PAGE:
No assessment units (AUs) have been agreed for killer whale (Orcinus orca). However, there are distinctions between some groups based on photo-ID surveys, studies of well-known populations, genetic studies (biopsies and investigation of stranded animals) and on prey specialisation. Due to the lack of suitable data it is not possible to assess trends in abundance.
Within the OSPAR Maritime Area, several thousand killer whales occur in Arctic Waters and the northern parts of the Greater North Sea, Celtic Seas, and Wider Atlantic. These animals are mobile and feed predominantly on pelagic shoaling fish such as mackerel and herring. Some also feed on seals and birds. Further south, killer whales are most frequently sighted near the Strait of Gibraltar and along the Atlantic shelf edge, especially around the United Kingdom and Ireland, including the Northern North Sea. The abundance of these more southerly killer whales may not exceed 100 individuals.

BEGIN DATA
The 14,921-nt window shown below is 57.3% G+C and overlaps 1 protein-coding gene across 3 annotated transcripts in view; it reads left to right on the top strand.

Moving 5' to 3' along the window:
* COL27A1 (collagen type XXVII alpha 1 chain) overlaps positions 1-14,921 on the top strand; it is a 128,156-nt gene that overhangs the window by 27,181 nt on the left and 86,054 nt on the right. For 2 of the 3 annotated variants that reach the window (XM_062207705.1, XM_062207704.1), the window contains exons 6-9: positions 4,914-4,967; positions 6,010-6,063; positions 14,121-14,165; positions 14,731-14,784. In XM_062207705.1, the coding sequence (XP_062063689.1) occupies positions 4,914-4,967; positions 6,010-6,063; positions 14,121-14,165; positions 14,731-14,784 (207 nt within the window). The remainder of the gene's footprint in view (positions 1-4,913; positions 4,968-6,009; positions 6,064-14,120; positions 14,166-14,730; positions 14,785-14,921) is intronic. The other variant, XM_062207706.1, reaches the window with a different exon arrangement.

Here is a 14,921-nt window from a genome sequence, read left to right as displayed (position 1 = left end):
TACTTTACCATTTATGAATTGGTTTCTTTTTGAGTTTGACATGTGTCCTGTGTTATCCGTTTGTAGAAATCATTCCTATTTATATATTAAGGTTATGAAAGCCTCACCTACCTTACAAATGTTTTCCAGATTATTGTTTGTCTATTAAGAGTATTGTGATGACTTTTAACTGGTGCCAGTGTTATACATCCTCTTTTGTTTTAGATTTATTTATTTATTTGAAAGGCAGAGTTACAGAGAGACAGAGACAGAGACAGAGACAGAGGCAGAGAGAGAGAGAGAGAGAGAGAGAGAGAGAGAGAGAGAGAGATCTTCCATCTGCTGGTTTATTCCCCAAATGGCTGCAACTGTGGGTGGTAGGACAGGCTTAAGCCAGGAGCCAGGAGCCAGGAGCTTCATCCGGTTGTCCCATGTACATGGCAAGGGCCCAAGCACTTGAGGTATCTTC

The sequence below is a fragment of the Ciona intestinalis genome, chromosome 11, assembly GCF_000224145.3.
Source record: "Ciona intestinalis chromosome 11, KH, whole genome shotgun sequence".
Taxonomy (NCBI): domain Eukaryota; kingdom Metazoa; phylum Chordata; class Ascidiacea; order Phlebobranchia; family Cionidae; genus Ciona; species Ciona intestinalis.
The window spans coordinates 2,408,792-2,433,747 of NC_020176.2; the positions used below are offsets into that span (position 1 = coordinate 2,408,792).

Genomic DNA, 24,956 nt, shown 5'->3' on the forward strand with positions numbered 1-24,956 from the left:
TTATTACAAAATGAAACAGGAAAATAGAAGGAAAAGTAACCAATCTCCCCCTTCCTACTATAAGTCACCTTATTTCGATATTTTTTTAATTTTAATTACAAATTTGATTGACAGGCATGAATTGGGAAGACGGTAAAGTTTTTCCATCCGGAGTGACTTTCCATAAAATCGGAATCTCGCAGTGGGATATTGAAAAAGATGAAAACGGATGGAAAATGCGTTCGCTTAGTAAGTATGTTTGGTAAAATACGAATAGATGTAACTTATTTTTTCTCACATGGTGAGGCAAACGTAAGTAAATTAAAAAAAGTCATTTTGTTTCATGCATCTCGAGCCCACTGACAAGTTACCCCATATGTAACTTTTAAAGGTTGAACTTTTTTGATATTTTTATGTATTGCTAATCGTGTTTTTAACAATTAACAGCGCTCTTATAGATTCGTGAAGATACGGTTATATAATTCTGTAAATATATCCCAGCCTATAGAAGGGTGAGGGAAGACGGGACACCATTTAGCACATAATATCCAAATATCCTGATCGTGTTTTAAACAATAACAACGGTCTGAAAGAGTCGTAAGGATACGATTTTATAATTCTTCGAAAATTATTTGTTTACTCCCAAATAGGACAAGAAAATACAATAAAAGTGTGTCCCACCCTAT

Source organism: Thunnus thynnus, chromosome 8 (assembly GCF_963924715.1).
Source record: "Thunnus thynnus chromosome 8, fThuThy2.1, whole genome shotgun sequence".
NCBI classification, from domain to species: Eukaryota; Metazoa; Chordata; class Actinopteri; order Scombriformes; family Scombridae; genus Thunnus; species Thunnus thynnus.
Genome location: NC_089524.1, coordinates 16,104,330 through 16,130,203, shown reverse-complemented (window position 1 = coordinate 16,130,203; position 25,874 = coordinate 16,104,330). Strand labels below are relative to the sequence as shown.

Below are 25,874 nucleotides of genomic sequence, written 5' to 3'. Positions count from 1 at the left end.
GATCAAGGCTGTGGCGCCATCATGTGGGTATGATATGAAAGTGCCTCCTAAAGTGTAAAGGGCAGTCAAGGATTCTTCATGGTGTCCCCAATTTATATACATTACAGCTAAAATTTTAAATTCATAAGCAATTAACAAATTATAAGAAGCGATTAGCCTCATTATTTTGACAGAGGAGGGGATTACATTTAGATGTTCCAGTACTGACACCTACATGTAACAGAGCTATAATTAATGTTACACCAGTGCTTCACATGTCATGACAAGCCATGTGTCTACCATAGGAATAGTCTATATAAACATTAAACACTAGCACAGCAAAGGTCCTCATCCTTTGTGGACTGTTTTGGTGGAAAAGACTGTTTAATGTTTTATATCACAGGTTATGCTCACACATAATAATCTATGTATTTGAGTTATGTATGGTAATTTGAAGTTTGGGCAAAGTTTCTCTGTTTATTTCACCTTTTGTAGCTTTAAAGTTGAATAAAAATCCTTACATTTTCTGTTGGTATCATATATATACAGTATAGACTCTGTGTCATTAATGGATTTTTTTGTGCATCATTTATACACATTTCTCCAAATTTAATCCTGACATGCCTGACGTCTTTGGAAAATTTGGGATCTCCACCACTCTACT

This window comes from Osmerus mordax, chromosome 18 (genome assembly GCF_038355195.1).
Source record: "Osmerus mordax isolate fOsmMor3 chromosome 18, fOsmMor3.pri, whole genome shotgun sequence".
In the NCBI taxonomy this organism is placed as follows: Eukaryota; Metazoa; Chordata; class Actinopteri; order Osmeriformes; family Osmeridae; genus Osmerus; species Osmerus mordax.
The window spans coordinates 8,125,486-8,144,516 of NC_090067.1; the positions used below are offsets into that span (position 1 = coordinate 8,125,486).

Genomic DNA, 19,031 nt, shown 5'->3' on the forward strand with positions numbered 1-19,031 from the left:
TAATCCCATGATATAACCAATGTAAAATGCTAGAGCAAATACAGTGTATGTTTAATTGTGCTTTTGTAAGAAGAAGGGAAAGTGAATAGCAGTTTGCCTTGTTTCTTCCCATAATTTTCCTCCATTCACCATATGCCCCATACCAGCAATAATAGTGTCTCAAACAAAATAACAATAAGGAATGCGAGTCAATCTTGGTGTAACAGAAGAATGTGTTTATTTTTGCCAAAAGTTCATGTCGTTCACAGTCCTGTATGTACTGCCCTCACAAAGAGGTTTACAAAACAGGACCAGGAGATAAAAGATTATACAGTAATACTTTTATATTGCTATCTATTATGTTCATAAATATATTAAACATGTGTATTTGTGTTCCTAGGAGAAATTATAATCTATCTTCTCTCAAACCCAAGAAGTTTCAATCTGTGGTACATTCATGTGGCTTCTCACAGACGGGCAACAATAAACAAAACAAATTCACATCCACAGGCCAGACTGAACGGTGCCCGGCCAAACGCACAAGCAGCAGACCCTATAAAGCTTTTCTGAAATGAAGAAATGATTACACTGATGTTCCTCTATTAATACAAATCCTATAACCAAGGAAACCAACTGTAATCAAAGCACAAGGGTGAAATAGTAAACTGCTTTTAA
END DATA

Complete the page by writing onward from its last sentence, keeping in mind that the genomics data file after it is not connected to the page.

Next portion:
There is a very small distinct group (10 to 12 individuals) occurring around west Scotland and north-west Ireland. The killer whales that live near the Strait of Gibraltar are seasonally resident in the Gulf of Cadiz (spring) and Strait of Gibraltar (summer), following the Atlantic bluefin tuna, on which they feed extensively. They are considered genetically distinct from other killer whale populations.
High persistent organic pollutant loads in individuals leading to health problems and reproductive failure may have contributed to a decline in killer whale numbers and distribution, especially in industrialised areas.
The conservation status of killer whales has been assessed by the European Environment Agency as ‘favourable’ in terms of range and ‘unknown’ in terms of population under the European Union Habitats Directive (Council Directive 92/43/EEC).